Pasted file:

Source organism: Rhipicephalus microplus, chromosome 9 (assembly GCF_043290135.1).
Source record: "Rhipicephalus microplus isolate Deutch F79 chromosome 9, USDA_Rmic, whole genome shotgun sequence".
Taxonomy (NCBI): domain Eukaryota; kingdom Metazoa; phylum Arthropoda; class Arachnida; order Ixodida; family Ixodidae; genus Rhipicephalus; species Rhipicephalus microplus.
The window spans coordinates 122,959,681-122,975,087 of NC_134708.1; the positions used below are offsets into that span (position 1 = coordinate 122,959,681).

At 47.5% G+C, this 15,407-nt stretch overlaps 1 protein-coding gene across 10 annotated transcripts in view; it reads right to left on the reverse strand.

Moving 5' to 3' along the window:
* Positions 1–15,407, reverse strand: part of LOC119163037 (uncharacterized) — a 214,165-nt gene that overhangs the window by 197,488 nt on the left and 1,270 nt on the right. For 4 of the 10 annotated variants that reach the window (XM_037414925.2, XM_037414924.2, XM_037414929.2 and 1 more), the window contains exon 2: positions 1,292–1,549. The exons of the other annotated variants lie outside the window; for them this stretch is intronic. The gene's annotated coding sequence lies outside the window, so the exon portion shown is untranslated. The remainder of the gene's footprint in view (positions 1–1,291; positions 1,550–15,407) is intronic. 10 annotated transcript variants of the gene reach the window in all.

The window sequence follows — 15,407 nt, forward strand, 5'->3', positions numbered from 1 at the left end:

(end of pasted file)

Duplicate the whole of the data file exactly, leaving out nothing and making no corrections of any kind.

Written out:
Source organism: Rhipicephalus microplus, chromosome 9 (assembly GCF_043290135.1).
Source record: "Rhipicephalus microplus isolate Deutch F79 chromosome 9, USDA_Rmic, whole genome shotgun sequence".
Taxonomy (NCBI): domain Eukaryota; kingdom Metazoa; phylum Arthropoda; class Arachnida; order Ixodida; family Ixodidae; genus Rhipicephalus; species Rhipicephalus microplus.
The window spans coordinates 122,959,681-122,975,087 of NC_134708.1; the positions used below are offsets into that span (position 1 = coordinate 122,959,681).

At 47.5% G+C, this 15,407-nt stretch overlaps 1 protein-coding gene across 10 annotated transcripts in view; it reads right to left on the reverse strand.

Moving 5' to 3' along the window:
* Positions 1–15,407, reverse strand: part of LOC119163037 (uncharacterized) — a 214,165-nt gene that overhangs the window by 197,488 nt on the left and 1,270 nt on the right. For 4 of the 10 annotated variants that reach the window (XM_037414925.2, XM_037414924.2, XM_037414929.2 and 1 more), the window contains exon 2: positions 1,292–1,549. The exons of the other annotated variants lie outside the window; for them this stretch is intronic. The gene's annotated coding sequence lies outside the window, so the exon portion shown is untranslated. The remainder of the gene's footprint in view (positions 1–1,291; positions 1,550–15,407) is intronic. 10 annotated transcript variants of the gene reach the window in all.

The window sequence follows — 15,407 nt, forward strand, 5'->3', positions numbered from 1 at the left end: